When I lived in Townsville, one of my colleagues asked me to identify a snake she'd seen in her garden. She described it as being brown and having a piercing stare. This didn't narrow it down much. We decided that whatever the species, it was best to steer clear. Brown-coloured snakes in Townsville are never good news.
The snake was in the same place when she returned home. And was still there the next morning as she left for worl. When she eventually investigated (armed with a broom), the fearsome serpent turned out to be a piece of hessian.
We've all done it.
I went out into the garden this evening to take photos of the katydids and moths on the front windows. It's a good spot for them. Because I was only going a couple of metres, I didn't bother to put on shoes. I didn't go barefoot, of course, because that would be silly. I wore plastic sandals.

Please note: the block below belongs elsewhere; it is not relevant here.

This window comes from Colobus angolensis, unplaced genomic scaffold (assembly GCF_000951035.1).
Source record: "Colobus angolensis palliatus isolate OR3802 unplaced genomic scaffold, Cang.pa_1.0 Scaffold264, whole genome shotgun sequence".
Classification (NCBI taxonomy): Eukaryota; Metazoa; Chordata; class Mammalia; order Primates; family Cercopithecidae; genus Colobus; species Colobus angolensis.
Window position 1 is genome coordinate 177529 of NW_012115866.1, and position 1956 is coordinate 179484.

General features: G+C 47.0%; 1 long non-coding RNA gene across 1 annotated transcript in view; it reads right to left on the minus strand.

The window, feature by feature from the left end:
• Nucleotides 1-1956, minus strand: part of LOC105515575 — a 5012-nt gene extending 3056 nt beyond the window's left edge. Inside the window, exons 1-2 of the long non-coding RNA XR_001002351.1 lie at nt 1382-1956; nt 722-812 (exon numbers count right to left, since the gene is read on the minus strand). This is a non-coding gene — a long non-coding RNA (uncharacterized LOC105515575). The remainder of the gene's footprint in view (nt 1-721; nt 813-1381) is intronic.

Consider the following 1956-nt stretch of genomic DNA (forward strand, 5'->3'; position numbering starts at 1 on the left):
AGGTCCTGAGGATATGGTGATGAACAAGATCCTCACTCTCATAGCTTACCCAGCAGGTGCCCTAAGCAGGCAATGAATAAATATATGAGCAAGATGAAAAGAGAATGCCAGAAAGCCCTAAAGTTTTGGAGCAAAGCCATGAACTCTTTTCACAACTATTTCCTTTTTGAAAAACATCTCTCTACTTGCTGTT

As I stepped off the concrete slab onto the dead lawn, something thin and black and glossy reared up and then started thrashing around. It was so animated, for a split second I thought it was an eel. But that misapprehension didn't last very long. I immediately stepped back onto the concrete and the snake headed towards the forest. It stopped about three metres from the house, where it remains. It hasn't moved for the past hour or so. If it's still there in the morning, I'll check it for weave.
Although my reptile ID skillz are not great, I think it's a small-eyed snake (Cryptophis or Rhinoplocephalus nigrescens), a small but potentially dangerous serpent. This species is reputedly bad-tempered, a personality trait that may be part of the short snake syndrome. They're usually only about 0.5m long, but make up for that in a spirited response to threats. The venom is myotoxic and at least one person has died from a bite.
I must make sure that the pressure bandages are somewhere I can find them. I suppose I could always use a sack in a pinch.